Anything in the Point Horror series
It was a proud day for me when I graduated from the Goosebumps series to Point Horror when I was a kid. I have fond memories of traipsing along to the library and swapping the six I'd just finished out for a new six until they had to start ordering them in for me from other libraries in the area. And the day my parents actually decided that Point Horror wasn't going to scare little me into having nightmares and started letting me buy them with my pocket money...I thought I'd died and gone to book heaven! Fatal Secrets was the first Point Horror book I ever owned, but the whole series holds a special place in my heart.
IT - Stephen King
"And George saw the clown’s face change. What he saw then was terrible enough to make his worst imaginings of the thing in the cellar look like sweet dreams. What he saw destroyed his sanity in one clawing stroke."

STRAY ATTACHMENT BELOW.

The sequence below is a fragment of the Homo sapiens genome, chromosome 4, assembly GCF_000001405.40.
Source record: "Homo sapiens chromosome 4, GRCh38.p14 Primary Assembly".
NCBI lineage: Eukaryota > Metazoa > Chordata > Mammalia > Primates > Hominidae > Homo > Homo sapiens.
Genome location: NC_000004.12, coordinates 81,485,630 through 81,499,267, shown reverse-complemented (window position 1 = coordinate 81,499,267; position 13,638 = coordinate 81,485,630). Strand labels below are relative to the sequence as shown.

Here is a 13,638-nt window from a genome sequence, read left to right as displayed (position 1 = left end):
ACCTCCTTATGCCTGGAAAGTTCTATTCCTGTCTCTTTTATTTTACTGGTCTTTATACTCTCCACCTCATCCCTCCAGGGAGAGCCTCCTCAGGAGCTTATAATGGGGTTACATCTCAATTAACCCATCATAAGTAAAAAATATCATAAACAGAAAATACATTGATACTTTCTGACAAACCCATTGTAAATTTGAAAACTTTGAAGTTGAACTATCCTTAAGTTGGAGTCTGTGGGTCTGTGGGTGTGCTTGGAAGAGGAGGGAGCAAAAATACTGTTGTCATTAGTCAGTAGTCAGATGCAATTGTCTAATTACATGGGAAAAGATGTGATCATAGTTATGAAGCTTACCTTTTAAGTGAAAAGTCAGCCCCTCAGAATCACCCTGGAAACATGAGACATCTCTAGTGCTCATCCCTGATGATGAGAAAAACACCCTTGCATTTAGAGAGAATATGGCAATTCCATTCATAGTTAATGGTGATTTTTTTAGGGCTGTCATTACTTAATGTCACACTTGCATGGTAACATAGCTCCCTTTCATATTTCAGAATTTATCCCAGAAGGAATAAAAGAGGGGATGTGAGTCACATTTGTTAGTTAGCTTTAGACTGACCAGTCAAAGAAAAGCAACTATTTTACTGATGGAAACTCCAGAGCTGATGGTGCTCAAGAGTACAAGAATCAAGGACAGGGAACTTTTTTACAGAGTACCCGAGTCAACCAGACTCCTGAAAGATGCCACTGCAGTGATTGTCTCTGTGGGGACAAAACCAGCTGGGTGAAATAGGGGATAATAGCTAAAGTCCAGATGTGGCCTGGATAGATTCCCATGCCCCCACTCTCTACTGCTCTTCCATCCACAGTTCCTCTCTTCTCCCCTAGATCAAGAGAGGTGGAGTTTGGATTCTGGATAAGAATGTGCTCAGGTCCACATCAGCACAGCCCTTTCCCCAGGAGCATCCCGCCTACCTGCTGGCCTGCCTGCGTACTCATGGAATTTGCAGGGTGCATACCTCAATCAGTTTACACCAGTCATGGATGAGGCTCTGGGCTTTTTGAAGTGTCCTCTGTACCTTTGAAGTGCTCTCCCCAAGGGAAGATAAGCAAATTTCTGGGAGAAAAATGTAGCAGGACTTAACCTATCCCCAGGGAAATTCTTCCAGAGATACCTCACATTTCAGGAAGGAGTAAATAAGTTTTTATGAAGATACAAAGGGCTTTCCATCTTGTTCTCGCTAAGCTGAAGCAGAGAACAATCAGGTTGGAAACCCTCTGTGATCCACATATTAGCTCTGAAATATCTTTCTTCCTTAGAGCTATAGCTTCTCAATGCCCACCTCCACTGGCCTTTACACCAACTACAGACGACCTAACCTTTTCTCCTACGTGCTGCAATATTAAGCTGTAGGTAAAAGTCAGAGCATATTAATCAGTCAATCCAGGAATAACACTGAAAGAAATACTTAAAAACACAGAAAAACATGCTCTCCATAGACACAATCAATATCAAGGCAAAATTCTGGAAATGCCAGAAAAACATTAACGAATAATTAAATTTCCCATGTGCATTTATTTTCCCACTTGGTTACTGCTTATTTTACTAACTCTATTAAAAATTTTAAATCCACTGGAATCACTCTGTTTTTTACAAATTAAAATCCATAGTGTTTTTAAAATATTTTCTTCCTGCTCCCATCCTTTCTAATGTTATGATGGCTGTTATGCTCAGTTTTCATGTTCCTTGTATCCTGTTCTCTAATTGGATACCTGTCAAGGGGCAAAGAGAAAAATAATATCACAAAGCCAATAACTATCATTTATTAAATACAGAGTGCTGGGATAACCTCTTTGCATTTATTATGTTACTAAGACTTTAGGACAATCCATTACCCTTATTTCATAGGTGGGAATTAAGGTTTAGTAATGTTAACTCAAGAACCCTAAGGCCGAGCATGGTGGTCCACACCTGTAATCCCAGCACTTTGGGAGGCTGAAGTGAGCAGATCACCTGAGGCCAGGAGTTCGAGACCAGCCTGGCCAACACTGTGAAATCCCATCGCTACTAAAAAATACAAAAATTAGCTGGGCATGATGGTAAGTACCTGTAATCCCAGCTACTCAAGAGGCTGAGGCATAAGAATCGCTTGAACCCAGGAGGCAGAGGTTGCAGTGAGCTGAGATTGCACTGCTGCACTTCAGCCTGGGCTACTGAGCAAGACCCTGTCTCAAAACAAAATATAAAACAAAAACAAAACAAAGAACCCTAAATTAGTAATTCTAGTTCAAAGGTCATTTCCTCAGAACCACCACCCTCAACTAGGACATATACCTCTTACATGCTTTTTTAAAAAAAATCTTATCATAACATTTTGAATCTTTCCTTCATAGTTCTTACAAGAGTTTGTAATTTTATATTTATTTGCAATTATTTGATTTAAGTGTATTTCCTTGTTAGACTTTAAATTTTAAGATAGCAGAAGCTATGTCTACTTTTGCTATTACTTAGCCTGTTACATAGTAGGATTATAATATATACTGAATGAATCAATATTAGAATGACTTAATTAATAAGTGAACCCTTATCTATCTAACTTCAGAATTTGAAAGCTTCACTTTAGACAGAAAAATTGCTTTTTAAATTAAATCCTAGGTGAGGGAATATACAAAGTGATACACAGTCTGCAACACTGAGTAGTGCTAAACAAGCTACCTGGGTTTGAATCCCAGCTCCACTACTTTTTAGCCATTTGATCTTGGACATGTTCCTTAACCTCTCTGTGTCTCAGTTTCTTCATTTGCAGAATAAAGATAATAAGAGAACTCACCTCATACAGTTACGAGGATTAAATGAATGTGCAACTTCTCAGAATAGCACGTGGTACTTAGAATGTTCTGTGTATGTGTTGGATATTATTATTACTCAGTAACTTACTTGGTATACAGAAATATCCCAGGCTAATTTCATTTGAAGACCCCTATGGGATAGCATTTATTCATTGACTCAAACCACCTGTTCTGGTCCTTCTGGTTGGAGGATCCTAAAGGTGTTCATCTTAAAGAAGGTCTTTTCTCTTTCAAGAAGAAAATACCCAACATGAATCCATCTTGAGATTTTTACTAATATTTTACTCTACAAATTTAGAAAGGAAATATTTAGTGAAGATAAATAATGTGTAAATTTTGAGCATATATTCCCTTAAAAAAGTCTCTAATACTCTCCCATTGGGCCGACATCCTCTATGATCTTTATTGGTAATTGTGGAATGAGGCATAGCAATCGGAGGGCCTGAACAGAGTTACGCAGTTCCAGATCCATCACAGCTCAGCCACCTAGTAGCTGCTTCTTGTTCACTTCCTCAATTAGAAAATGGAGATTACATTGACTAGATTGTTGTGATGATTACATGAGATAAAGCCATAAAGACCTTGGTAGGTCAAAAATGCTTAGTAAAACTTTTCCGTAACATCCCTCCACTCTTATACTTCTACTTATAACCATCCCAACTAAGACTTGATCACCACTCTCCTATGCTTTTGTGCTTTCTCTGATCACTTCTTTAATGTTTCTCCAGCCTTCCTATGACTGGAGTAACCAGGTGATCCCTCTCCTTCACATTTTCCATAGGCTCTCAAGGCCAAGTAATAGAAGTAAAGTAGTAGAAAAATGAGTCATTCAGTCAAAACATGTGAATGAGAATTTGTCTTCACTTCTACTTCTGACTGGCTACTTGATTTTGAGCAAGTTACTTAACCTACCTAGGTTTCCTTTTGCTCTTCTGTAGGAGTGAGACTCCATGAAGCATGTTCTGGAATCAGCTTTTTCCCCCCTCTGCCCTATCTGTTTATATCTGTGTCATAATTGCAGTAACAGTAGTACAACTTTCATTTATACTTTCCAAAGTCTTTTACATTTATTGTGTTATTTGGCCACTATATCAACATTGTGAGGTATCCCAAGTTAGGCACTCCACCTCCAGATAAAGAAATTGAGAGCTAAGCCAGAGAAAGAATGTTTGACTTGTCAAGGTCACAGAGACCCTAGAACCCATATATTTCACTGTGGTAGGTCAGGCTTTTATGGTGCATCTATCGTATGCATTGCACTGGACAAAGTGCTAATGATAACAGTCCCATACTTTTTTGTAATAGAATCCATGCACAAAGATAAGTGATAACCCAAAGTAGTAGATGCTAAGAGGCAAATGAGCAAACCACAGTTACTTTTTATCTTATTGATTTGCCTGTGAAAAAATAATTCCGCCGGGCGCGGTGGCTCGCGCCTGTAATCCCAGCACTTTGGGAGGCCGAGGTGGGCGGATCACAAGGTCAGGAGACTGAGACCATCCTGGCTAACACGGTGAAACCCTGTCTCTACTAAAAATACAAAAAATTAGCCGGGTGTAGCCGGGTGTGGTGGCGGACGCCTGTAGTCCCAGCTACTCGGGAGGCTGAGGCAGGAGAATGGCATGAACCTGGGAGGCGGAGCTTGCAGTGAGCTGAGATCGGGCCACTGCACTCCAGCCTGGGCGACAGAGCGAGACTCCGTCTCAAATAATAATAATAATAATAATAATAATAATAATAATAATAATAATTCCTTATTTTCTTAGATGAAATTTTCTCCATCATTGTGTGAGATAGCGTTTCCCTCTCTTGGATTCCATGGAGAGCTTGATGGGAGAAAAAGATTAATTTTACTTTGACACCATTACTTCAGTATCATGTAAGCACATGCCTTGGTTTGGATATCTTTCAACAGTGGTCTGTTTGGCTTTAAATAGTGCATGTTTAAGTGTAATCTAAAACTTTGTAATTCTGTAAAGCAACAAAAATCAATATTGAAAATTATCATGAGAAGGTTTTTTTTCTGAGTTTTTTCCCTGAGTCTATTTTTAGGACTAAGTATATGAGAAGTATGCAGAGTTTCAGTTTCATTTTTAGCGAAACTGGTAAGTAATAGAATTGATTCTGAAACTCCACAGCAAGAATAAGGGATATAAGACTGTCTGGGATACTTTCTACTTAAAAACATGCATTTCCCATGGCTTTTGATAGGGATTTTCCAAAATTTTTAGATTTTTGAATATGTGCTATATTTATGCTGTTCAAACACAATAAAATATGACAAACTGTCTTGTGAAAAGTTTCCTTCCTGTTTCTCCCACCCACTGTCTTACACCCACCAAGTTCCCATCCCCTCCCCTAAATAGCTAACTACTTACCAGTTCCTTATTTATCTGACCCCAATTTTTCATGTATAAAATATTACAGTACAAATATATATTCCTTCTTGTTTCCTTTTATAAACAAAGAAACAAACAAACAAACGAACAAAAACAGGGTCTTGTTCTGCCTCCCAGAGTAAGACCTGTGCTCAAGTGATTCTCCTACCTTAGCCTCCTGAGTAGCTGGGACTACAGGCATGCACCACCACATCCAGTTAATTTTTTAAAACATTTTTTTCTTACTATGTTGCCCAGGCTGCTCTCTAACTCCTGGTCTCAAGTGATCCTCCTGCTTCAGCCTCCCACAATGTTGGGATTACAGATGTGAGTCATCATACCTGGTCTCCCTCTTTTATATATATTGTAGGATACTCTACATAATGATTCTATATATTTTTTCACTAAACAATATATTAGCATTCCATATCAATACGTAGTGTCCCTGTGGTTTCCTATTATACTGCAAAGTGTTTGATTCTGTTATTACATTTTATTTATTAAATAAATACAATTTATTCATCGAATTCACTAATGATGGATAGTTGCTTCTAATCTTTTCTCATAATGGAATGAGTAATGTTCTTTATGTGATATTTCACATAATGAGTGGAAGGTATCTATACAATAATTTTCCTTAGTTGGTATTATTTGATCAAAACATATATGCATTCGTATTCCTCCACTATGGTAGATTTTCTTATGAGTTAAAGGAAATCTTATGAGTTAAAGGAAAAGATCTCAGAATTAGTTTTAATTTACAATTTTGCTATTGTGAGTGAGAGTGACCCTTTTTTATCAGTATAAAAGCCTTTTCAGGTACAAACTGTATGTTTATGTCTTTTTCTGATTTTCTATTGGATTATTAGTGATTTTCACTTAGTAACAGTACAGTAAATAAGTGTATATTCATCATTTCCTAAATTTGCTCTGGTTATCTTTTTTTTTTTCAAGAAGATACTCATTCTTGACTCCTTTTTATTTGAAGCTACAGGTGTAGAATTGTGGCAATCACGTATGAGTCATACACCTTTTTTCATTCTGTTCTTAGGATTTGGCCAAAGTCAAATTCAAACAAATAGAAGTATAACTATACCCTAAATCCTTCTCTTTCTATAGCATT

Clowns freaked me out before I read this book. Now they're the stuff of nightmares. Horror stories that go after children are hard to get right without feeling exploitative or cheap, so there's something doubly unsettling about a killer clown. I did try and find a GIF for this entry, but I almost gave myself a nervous breakdown edging through them on giphy, so I gave up. Pennywise is confined to my nightmares!
Dracula - Bram Stoker
"Listen to them, the children of the night. What sweet music they make!"
No school like the old school. I studied this book for my English Lit assignment in college and fell in love with it. Things Dracula-related that I've also fallen in love with; Christopher Lee and Luke Evans, but that's another story. Equally seductive and nightmarish, there's a reason vampires are still one of the most written about creatures of the night, and this is the book that started it all. The ultimate halloween read.
The Dead House
I ran out of creepy books, so The Dead House is my number ten because I really, really want to read it!
So those are my top ten (well, nine plus one I haven't got to yet!) scariest reads! I'd love to hear other peoples, despite being easily spooked I love horror stories so let me know any I need to check out in the comments.